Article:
Current Study

  • Researchers analysed residues on ancient pots, researchers show the earliest direct evidence of dairy product processing, thus throwing fresh light on the rural economy of the civilisation.
  • The studies were carried out on 59 shards of pottery from Kotada Bhadli, a small archeological site in present-day Gujarat.

Details of the Study

  • The team used molecular analysis techniques to study the residues from ancient pottery. “Pots are porous. So as soon as we put any liquid form of food, it will absorb it. The pot preserves the molecules of food such as fats and proteins. Using techniques like C16 and C18 analysis lipids can be identified.
  • Traces were seen in cooking vessels indicating that milk may have been boiled and consumed. Researchers also found residues in a bowl showing that either heated milk or curd could have been served. There are also remains of a perforated vessel, and similar vessels were used in Europe to make cheese. So it is possible that they were further processing milk into different forms.
  • The team was also able to show which type of animals were being used for dairy production. They studied the tooth enamel from fossils of cattle, water buffalo, goat and sheep found in the area. Cows and water buffalo were found to consume millets, while sheep and goats ate nearby grass and leaves. A preliminary study suggested that most of the cattle and water-buffalo died at an older age, suggesting they could have been raised for milk, whereas the majority of goat/sheep died when they were young, indicating they could have been used for meat.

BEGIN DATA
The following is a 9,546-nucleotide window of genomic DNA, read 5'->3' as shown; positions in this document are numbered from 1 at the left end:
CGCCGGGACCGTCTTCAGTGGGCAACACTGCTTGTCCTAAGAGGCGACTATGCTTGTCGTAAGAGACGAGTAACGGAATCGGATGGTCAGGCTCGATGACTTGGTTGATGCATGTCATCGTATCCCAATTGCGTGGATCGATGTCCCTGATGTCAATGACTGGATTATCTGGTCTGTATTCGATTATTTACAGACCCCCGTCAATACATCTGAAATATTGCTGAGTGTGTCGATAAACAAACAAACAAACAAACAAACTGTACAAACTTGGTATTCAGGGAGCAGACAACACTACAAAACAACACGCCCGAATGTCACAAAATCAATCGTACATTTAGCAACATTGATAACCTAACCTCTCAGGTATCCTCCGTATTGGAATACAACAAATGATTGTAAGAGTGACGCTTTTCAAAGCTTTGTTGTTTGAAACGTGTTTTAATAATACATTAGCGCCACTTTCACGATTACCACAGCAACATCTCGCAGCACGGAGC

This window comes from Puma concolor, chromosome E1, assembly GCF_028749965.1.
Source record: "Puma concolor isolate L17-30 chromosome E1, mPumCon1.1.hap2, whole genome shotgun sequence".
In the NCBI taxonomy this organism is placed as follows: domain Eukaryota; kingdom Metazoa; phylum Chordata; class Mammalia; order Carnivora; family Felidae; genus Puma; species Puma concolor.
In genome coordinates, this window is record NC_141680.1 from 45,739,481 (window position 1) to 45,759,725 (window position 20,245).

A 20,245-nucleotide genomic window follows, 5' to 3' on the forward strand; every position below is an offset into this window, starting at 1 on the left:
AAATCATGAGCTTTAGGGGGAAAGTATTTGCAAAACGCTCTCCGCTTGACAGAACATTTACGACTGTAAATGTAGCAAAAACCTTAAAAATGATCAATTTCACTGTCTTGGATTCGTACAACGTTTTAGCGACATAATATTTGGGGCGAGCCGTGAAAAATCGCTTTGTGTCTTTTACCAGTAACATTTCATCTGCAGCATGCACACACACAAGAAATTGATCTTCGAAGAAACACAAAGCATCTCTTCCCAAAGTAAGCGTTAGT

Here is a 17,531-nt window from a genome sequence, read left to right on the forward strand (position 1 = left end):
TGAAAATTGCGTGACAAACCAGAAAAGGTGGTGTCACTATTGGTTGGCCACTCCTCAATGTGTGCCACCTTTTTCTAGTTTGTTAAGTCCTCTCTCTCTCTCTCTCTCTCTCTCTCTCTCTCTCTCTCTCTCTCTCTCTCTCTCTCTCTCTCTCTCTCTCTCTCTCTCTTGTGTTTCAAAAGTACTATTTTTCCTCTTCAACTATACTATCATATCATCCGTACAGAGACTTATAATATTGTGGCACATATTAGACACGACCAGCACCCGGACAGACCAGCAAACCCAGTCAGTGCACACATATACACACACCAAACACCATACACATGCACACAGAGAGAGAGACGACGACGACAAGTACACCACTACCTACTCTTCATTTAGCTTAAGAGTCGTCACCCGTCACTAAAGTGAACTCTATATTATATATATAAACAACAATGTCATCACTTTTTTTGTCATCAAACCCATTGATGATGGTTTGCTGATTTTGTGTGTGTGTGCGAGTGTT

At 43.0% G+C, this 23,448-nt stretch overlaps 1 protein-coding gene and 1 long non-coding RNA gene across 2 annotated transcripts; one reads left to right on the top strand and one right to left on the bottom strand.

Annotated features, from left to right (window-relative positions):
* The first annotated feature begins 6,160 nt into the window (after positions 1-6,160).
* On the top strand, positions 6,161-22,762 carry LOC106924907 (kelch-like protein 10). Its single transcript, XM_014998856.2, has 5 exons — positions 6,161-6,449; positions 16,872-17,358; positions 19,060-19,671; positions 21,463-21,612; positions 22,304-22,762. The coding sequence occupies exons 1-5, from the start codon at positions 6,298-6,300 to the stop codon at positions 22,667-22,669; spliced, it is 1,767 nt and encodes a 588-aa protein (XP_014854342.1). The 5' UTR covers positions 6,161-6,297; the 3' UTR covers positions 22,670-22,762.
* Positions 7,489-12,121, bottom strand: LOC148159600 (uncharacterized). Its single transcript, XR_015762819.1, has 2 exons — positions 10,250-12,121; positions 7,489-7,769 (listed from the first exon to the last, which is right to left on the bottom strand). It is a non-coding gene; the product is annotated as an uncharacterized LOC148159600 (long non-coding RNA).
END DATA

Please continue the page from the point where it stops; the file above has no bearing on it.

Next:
• The large herd indicates that milk was produced in surplus so that it could be exchanged and there could have been some kind of trade between settlements. This could have given rise to an industrial level of dairy exploitation
  • The most fascinating thing about the Indus Valley Civilisation is that it is faceless — there is no king, no bureaucratic organisations, but there are these very close regional interactions between settlements, a symbiotic relationship of give and take that helped the civilisation survive for so long.”

8 . Facts for Prelims

Kisan Suryodaya Yojana

  • Kisan Suryodaya Yojana is aimed at providing day-time electricity to farmers in the State for irrigation and farming. 

Himalayan Brown Bear

  • The Himalayan brown bear is one of the largest carnivores in the highlands of the Himalayas.
  • It is ‘Endangered’ in the Himalayas and Critically Endangered in the Hindu Kush.
  • A recent study on the Himalayan brown bear (Ursus arctos isabellinus) has predicted a significant reduction in suitable habitat and biological corridors of the species due to climate change, prompting scientists to suggest an adaptive spatial planning of the protected area network in the western Himalayas for conserving the species.
  • The study carried out in the western Himalayas by scientists of the Zoological Survey of India (ZSI) predicted a massive decline of 73% of the bear’s habitat by the year 2050.
  • Himalayan brown bear is taken for the study because it is a top carnivore of the high-altitude Himalayan region. The elevation gradient in which the brown bear is distributed is most vulnerable to global warming as this elevation belt is getting warmer faster than other elevation zones of Himalayas,” he added.